Local groups aiding tornado victims
by Rachel Miller
May 23, 2013 12:16 AM | 2728 views | 0 0 comments | 10 10 recommendations | email to a friend | print

Local charities are collecting donations from Marietta residents to aid in relief efforts after a tornado ripped a 17-mile path through the suburbs of Oklahoma City on Monday.

But organizers are discouraging local people from heading to the Sooner State as lone-ranger volunteers.

“The United Methodist Church has a system in place for responding. We emphasize that no volunteers are needed at this time,” stated an announcement by the North Georgia Conference of the United Methodist Church.

Deb Ingham, from Due West United Methodist Church in west Cobb, said she is waiting for more information on specific needs from the nonprofit United Methodist Committee on Relief that is on the ground in Oklahoma.

Ingham said as soon as UMCOR gives the word, her church, near Lost Mountain park off Acworth Due West Road, already has enough funds raised to begin filling a truck with supplies.

“As soon as they know what they want, this will be a huge hub,” Ingham said.

In the past, the congregation and surrounding community has provided disaster victims with personal hygiene kits, new pillows and bedding, as well as buckets with cleaning supplies.

Ingham said it is best to give money, so that specific resources can be directed as a collaborative response with larger groups.

“When people self-deploy it causes mayhem,” Ingham said about people eager to travel to a disaster site to offer volunteer help.

Ingham said Due West United Methodist Church filled a truck a day and sent down several teams after Hurricane Katrina.

“When the immediacy is over, it doesn’t mean the problem is gone,” said Ingham.

She said members of the church housed displaced families from the Gulf coast in Marietta for a year after Hurricane Katrina.

The First Presbyterian Church of Marietta, at 189 Church St. near the Square, is also joining a united disaster relief effort.

The national organization, Presbyterian Disaster Assistance, gave the local church an order of supplies to fill, said Mark Barbour, a director at First Presbyterian.

The First Presbyterian congregation is part of a local coalition of churches that in 2005 formed to help flood victims in Cobb County who lost their homes and did not have insurance.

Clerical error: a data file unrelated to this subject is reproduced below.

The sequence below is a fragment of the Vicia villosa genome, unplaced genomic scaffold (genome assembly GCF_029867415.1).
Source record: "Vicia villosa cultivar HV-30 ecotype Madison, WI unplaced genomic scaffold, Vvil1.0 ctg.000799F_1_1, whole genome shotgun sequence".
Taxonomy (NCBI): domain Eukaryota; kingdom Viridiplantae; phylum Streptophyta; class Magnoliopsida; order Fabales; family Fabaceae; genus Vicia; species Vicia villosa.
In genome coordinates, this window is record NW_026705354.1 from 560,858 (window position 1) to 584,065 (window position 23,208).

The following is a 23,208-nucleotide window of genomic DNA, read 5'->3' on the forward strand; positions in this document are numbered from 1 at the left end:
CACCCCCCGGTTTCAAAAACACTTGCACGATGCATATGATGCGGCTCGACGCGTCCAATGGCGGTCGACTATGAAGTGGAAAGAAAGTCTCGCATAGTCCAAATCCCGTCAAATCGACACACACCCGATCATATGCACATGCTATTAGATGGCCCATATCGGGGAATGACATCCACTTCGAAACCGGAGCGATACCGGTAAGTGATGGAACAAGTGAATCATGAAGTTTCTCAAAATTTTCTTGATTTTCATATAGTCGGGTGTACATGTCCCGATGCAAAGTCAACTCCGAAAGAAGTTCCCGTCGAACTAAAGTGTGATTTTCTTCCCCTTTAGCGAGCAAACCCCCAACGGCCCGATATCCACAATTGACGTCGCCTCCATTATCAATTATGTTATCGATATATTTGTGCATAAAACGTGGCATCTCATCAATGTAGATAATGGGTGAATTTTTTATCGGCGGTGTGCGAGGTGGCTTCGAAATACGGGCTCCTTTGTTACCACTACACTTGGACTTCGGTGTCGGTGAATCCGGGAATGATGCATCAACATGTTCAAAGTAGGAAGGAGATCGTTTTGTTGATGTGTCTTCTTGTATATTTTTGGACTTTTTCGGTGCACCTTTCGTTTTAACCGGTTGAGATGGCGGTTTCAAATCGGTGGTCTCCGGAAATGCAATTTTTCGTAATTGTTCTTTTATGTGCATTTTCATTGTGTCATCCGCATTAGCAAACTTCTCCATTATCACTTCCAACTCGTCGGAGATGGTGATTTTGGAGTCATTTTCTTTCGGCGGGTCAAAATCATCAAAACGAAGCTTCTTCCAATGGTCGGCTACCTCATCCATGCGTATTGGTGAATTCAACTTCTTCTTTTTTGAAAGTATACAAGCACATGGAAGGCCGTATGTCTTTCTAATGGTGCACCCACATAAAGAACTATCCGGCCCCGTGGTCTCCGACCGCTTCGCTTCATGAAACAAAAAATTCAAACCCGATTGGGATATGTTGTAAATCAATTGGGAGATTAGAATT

Red Cross efforts

Ruben Brown of the Atlanta Red Cross, which is the closest chapter to Marietta, said the needs of people in Oklahoma will change, so donating money is the most efficient way to help.

“We are strongly encouraging people to make monetary donations so we can quickly convert it to items for people in desperate need,” said Brown, who specifically pointed to prescription medication and infant formula that is harder to collect.

Brown said the Red Cross is only in day three of a relief effort that is likely to be very costly with volunteers on the ground for weeks, if not longer.

“Entire city blocks have been raked clean,” Brown said.

The Red Cross will canvas Oklahoma neighborhoods every day, with the help of a local resource, Shirley Foote from the Atlanta office, who will help feed and lodge volunteers, according to Brown.

Already, the Red Cross has provided emergency aid stations, partnered with other organizations to provide mobile kitchens and housed 300 refugees Tuesday night in Oklahoma and Texas community shelters, according to Brown.

Brown added that 30 Red Cross trucks from around the nation are loaded with goods and heading to the demolished area.

“Things that you and I might take for granted, but can become a precious commodity,” said Brown, who added that some of the cargo includes coolers, tarps, flashlights, dust masks, gloves, trash bags and shovels.

Brown said the devastation is a reminder of the importance to be prepared and revisit emergency plans.

“It can happen here … and tornado season is not over,” Brown said.

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